IIII or IV on a clock dial face? Why the difference

Clocks with Roman numerals have ‘4’ as ‘IV,’ while others use ‘IIII’. Why?

There is no a definitive answer. There are a handful of competing theories and one of them might just be the correct one.

9:04am - 100 years ago
The number IIII

Let’s look at a few.

When Roman numerals were used by the Roman Empire, the name of the Romans’ supreme deity, Jupiter, was spelled as IVPPITER in Latin. Reluctant to put a god’s name on a sundial IIII became the preferred representation of four.

IV, instead of IIII, which represents four didn’t become the standard until well after the fall of the Roman Empire. It’s likely, then, that IIII was used on sundials (and everywhere else) simply because that was accepted convention at the time, and not for fear of divine retribution.

Which do you prefer , IV or IIII?
Which do you prefer , IV or IIII?

In the years to follow every clock-maker had to decide whether to adopt IV because it was the new standard, or hang onto the traditional IIII.

IIII might have stuck around because it’s easily recognizable as four. IV involves a little math. it’s a simple subtraction operation. Though subtractive notations really caught on in the Middle Ages, the majority of people were not literate or numerate. Subtraction involved conscious thought. IV and VI might also have been easily confused by the uneducated.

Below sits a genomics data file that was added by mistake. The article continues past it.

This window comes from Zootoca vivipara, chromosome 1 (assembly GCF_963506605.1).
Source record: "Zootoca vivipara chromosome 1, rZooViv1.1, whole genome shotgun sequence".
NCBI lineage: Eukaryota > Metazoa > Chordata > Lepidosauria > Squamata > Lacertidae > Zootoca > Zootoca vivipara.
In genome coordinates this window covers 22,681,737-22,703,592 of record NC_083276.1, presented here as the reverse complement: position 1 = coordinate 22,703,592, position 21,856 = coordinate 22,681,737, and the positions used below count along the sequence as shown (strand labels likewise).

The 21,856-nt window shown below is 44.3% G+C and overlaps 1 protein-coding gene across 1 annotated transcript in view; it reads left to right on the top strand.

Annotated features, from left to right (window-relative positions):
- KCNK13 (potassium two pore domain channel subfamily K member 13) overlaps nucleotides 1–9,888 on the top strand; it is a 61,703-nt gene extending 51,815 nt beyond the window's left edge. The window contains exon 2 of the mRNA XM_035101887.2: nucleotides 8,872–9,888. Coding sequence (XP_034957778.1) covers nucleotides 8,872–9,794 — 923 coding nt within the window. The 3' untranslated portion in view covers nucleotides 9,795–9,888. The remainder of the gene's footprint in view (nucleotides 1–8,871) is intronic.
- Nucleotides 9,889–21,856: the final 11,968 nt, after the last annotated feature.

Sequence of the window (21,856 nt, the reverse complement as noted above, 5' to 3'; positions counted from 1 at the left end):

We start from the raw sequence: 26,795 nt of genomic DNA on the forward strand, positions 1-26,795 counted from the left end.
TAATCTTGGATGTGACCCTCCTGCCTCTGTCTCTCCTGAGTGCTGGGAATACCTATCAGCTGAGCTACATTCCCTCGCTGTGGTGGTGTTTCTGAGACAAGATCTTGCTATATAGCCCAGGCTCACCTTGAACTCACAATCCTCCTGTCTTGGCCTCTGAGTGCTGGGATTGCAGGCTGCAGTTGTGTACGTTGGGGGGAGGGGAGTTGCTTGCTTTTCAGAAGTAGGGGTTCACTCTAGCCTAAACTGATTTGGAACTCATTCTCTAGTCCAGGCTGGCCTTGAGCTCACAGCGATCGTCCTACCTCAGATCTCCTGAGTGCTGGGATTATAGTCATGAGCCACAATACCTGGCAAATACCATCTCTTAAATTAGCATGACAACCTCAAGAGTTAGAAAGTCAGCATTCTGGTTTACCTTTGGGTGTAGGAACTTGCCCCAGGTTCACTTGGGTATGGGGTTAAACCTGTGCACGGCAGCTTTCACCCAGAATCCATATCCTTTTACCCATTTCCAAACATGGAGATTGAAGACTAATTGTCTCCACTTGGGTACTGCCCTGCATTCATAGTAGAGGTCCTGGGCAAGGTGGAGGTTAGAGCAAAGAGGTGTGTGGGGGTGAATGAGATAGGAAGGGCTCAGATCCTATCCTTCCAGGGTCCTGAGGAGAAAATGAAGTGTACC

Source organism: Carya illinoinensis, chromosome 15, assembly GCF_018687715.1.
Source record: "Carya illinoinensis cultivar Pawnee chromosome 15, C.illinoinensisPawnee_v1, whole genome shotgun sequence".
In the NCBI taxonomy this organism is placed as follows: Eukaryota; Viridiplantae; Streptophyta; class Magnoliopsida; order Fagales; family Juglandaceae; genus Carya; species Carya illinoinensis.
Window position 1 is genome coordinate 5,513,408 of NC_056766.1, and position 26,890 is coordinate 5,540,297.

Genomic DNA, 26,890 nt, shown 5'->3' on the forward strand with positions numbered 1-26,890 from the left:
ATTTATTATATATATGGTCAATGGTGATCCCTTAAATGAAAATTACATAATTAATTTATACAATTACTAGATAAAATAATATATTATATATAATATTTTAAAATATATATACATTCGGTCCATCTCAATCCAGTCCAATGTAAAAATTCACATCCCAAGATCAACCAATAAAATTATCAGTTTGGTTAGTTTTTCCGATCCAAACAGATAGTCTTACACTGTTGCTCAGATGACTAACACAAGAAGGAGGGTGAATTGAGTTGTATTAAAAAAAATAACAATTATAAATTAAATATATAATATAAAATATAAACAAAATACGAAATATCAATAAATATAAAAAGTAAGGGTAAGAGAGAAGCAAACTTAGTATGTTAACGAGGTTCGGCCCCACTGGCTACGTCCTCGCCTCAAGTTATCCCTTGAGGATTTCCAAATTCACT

Using IIII may have also made work a little easier for certain clock makers. If you’re making a clock where the numerals are cut from metal and affixed to the face, using IIII means you’ll need twenty I’s, four V’s, and four X’s. That’s one mold with a V, five I’s, and an X cast four times. With an IV, you’d need seventeen I’s, five V’s, and four X’s, requiring several molds in different configurations.

Clock face in good condition
Parlour clock

King Louis XIV of France preferred IIII over IV, perhaps for the same reasons Jupiter would not want two letters from his name on a sundial, and so ordered his clock-makers to use the former. Some later clock-makers followed the tradition, and others did not. Other monarchs might have felt the same way, and IIII was used also in areas where there was no king with an IV in his title to object to the subtractive notation.

And lastly IIII is that it creates more visual symmetry with the VIII opposite it on the clock face than IV does. Using IIII also means that only I is seen the first four hour markings on the, V is only seen in the next four markings, and X is seen only in the last four markings, creating radial symmetry.

Which theory do you prefer?